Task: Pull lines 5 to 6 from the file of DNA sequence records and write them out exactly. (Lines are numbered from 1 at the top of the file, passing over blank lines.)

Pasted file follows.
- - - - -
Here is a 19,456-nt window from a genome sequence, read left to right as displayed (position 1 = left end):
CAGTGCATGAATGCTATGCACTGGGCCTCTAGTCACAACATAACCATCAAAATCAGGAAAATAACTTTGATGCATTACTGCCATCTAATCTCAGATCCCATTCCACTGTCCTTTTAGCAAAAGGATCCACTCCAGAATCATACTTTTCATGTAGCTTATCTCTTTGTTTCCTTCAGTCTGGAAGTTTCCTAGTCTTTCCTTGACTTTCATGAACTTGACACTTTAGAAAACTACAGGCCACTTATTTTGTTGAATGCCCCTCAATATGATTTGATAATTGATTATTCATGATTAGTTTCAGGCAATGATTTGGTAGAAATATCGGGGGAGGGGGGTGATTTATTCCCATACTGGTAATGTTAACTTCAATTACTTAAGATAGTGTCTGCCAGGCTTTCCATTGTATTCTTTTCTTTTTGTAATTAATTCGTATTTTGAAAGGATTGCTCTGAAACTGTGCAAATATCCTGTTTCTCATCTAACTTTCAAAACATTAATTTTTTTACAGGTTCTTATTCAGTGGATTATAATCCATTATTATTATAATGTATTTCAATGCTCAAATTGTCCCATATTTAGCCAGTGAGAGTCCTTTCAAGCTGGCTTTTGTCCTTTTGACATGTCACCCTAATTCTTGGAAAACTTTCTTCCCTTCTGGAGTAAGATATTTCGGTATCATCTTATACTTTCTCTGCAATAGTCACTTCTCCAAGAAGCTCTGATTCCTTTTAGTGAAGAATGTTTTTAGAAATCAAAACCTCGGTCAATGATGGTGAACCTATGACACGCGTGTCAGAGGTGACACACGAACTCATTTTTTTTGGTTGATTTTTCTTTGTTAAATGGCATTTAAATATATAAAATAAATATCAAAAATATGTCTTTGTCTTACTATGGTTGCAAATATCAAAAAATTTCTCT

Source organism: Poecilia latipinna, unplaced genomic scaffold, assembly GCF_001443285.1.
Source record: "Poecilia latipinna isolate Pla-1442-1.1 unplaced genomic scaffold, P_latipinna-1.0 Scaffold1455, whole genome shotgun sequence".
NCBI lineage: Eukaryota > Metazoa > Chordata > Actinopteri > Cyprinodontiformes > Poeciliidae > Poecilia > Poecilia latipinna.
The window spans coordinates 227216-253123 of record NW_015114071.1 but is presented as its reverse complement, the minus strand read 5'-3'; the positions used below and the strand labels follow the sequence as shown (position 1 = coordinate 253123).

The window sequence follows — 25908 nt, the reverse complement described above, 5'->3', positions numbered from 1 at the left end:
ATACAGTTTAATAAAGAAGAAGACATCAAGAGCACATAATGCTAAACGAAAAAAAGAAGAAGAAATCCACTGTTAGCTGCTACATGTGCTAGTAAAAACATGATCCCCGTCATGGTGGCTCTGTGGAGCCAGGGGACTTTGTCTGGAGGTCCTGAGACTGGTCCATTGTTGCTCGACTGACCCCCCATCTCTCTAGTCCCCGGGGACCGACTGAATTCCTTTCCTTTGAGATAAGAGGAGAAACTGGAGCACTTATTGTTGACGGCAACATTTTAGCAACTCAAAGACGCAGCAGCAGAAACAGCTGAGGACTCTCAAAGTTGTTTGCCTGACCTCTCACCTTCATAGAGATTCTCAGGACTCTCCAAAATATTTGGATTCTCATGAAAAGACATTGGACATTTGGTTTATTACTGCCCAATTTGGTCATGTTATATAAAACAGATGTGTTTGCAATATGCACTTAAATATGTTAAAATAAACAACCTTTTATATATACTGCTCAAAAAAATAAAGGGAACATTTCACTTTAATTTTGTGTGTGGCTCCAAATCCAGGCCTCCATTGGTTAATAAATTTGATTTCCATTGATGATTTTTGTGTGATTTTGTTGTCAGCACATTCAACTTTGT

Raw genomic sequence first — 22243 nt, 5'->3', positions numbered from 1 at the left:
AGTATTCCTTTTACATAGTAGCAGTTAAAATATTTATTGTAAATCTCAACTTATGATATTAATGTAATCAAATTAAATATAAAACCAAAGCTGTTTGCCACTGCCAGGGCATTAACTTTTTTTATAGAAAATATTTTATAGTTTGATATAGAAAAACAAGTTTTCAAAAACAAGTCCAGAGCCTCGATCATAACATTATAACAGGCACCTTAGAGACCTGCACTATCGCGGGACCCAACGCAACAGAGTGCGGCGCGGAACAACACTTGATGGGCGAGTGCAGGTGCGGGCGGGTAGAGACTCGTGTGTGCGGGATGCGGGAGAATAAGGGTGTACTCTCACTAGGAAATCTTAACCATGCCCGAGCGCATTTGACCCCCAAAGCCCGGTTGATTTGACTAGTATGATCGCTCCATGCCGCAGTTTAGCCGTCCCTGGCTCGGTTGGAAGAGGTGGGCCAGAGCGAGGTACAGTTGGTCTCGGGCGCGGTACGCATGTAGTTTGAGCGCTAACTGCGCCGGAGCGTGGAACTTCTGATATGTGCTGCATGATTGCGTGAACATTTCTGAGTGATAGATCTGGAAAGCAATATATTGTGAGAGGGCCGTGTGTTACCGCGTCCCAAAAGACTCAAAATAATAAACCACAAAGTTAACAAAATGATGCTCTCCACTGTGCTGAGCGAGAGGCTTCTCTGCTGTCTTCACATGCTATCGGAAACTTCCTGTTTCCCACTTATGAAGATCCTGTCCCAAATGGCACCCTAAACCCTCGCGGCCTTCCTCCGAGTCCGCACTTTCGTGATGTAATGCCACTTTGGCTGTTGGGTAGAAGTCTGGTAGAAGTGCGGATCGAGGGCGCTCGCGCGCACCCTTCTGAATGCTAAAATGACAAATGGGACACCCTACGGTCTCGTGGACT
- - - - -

NCBI lineage: Eukaryota > Metazoa > Chordata > Actinopteri > Cyprinodontiformes > Poeciliidae > Poecilia > Poecilia latipinna.
The window spans coordinates 227216-253123 of record NW_015114071.1 but is presented as its reverse complement, the minus strand read 5'-3'; the positions used below and the strand labels follow the sequence as shown (position 1 = coordinate 253123).